AmeriDebt Inc. founder Andris Pukke has filed for personal bankruptcy protection, a move that could mean there will be less money available to consumers claiming to have been burned by his Maryland-based credit-counseling operation.
A bankruptcy filing typically puts an immediate hold on lawsuits against the filer. But the Federal Trade Commission, which has been pursuing Pukke through the courts on behalf of consumers since late 2003, said such a stay doesn't apply to its case.
"Congress didn't want bankruptcy to be a safe haven for wrongdoers," said Jeanne M. Crouse, the FTC's lead bankruptcy counsel in the agency's case against AmeriDebt, which was settled this year.
The agency claims that Pukke launched nonprofit AmeriDebt to steer consumers into debt repayment plans that charged high, poorly disclosed fees. AmeriDebt, in turn, spent millions of dollars to process accounts through Pukke's for-profit company, DebtWorks, which ended up supporting his lavish lifestyle, the FTC said. In a case expected to go to trial in January, the FTC seeks to recoup $172 million in fees that consumers paid to AmeriDebt over the years.
Pukke's lawyer has said the trial will give his client an opportunity to show how he saved consumers hundreds of millions of dollars by negotiating more favorable credit terms for them.
At the request of the FTC, a U.S. District Court judge in Greenbelt froze Pukke's assets in April and appointed a receiver to control and track down any other property, including potentially millions of dollars that the FTC says Pukke transferred to offshore accounts.
As part of its settlement with the FTC, AmeriDebt transferred its clients this year to another credit counselor and is liquidating in bankruptcy court.
Pukke, who now lives in Newport Beach, Calif., filed for protection Monday under Chapter 11, which is rarely used in personal bankruptcy cases. In documents filed in U.S. Bankruptcy Court in the Central District of California, Pukke stated that his assets and liabilities both are in the range of $10 million to $50 million. Among the largest creditors was a Washington law firm owed $1.48 million and BB&T Bankcard VISA, owed about $50,000.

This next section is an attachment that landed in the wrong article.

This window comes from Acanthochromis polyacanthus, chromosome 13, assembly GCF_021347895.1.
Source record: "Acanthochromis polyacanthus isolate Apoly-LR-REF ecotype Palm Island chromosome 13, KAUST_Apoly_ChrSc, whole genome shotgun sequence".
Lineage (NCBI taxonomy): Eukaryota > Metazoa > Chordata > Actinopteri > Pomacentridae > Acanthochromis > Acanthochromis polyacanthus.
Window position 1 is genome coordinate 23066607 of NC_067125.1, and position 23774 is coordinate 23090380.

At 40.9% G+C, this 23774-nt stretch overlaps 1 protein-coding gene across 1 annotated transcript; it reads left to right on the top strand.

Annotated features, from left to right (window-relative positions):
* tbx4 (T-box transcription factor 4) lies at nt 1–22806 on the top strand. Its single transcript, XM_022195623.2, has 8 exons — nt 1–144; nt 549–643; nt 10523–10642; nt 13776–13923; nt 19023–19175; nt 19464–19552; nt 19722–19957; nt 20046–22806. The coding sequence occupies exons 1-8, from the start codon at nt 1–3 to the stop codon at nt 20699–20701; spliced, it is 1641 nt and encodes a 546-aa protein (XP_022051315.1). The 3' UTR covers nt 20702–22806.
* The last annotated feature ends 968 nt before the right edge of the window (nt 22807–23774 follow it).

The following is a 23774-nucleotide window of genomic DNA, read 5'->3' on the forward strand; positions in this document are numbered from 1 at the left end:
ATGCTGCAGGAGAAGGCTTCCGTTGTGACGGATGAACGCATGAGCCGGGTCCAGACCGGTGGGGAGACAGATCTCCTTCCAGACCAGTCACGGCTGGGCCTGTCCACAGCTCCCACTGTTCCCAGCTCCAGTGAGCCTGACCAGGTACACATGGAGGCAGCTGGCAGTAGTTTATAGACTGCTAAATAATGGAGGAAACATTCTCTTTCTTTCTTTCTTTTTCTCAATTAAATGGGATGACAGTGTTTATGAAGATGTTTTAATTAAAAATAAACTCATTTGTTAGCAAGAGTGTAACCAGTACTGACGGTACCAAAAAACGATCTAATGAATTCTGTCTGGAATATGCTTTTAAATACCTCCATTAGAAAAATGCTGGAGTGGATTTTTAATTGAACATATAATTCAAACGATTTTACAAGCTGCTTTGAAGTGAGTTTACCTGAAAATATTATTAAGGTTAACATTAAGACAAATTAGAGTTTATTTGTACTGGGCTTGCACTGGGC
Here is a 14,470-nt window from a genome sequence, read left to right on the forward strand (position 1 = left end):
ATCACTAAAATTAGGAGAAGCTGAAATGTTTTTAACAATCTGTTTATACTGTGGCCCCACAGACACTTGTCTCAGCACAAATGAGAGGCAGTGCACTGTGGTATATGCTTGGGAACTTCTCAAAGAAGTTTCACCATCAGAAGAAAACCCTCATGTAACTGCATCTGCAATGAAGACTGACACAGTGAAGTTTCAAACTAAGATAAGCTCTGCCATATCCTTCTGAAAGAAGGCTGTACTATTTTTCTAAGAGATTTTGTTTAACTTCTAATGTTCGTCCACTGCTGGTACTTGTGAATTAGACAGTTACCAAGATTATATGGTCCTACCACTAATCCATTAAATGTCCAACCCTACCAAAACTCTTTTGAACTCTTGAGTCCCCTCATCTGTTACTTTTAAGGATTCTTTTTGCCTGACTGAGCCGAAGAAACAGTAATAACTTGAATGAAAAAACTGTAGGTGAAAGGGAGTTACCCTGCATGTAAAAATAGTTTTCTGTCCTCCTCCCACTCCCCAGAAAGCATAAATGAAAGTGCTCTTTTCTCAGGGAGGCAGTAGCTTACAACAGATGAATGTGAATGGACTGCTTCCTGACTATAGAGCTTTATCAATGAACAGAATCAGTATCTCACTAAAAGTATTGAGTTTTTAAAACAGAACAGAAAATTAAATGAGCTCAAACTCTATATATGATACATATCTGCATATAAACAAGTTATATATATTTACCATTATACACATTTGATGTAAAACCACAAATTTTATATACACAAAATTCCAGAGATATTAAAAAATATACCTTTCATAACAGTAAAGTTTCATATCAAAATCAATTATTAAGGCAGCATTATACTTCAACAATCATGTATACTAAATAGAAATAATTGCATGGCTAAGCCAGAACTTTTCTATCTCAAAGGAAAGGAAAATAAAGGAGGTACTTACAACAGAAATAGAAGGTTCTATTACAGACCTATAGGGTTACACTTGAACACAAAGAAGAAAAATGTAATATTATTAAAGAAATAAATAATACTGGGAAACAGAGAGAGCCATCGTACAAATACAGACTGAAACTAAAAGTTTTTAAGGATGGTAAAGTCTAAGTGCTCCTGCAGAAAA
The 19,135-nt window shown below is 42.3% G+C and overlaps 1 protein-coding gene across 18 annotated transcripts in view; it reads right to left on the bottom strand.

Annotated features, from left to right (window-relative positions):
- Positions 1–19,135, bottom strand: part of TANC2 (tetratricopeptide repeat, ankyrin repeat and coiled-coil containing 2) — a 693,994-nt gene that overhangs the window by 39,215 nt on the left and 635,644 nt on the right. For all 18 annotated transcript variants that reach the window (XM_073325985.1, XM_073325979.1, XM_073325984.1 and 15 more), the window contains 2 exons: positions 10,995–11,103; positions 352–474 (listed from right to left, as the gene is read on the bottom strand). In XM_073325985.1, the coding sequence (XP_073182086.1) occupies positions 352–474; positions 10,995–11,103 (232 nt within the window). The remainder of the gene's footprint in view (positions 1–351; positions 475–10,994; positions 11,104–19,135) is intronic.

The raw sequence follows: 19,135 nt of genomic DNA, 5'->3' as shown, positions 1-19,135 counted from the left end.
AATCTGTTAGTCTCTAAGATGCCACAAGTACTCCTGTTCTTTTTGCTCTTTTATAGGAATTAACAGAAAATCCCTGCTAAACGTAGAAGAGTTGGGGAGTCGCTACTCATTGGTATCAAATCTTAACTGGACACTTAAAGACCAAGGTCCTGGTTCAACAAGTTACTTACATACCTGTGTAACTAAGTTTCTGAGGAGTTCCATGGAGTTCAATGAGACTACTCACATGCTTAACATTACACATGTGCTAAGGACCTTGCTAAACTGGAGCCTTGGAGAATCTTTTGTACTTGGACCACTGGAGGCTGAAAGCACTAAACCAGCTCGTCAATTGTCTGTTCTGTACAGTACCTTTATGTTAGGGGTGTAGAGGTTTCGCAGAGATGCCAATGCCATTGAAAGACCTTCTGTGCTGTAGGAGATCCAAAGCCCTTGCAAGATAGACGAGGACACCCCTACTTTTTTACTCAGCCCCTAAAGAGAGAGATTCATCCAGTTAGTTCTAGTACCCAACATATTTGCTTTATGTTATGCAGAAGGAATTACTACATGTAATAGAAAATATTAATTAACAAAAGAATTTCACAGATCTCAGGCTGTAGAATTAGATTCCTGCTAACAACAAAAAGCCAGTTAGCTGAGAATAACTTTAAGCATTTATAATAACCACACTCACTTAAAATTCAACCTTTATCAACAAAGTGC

The FTC, Internal Revenue Service, Maryland Comptroller's Office and states of Texas and Missouri - which sued Pukke and AmeriDebt for deceptive business practices - are also listed among the largest creditors, although the size of their claims is yet unknown.
An unusual move
Individuals typically file for bankruptcy under Chapter 7, in which most debts are wiped out, and under Chapter 13, in which a debtor repays creditors over time through a court-supervised plan. Pukke's debt is too high to qualify for a Chapter 13, legal experts said. By filing under Chapter 7, his assets would have been liquidated by a trustee.
By filing under Chapter 11, Pukke could regain control of his assets, some experts said.
"The receivership probably will be displaced by the bankruptcy filing. So the receiver that previously had control of his property will probably surrender control to him and he will now be a fiduciary on behalf of his creditors," said Lynn M. LoPucki, a UCLA law professor. "Some call it the fox guarding the chicken coop."
The wrangling over the control of assets could happen soon.
Pukke likely will file a motion to remove the receiver, and the receiver will file a motion to continue his duties, said Mark Taylor, AmeriDebt's court-appointed trustee. The fact that a U.S. district judge saw the need for a receiver also will likely carry a lot of weight with the bankruptcy court judge, Taylor said.
Pukke's bankruptcy lawyers did not return phone calls. John Williams, a Washington lawyer representing Pukke in the FTC case, said he is unfamiliar with bankruptcy law but expects many of the questions raised to be litigated in court in the next couple of weeks.
Fate of class action
Another issue enmeshed in the bankruptcy filing is the fate of a private class action lawsuit on behalf of consumers against Pukke and others. Plaintiffs' lawyers in that case could not be reached for comment yesterday, but legal experts expect them to request that any stay in the case be lifted.
For consumers hoping for restitution from Pukke, the filing could mean less money.
If the FTC wins its case, the judgment cannot be discharged in bankruptcy court. The FTC would become an unsecured creditor and would share in whatever of Pukke's assets remain after top-priority creditors, such as the IRS, are paid.
"By filing ... Pukke pulls into the bankruptcy all his existing creditors in addition to consumers. The pool of creditors has widened," said FTC's Crouse. "Our goal is to collect as much money as possible and return as much money as possible."
Every dollar spent by the receiver and in the bankruptcy case "is one less dollar that ultimately gets to consumers," Taylor said.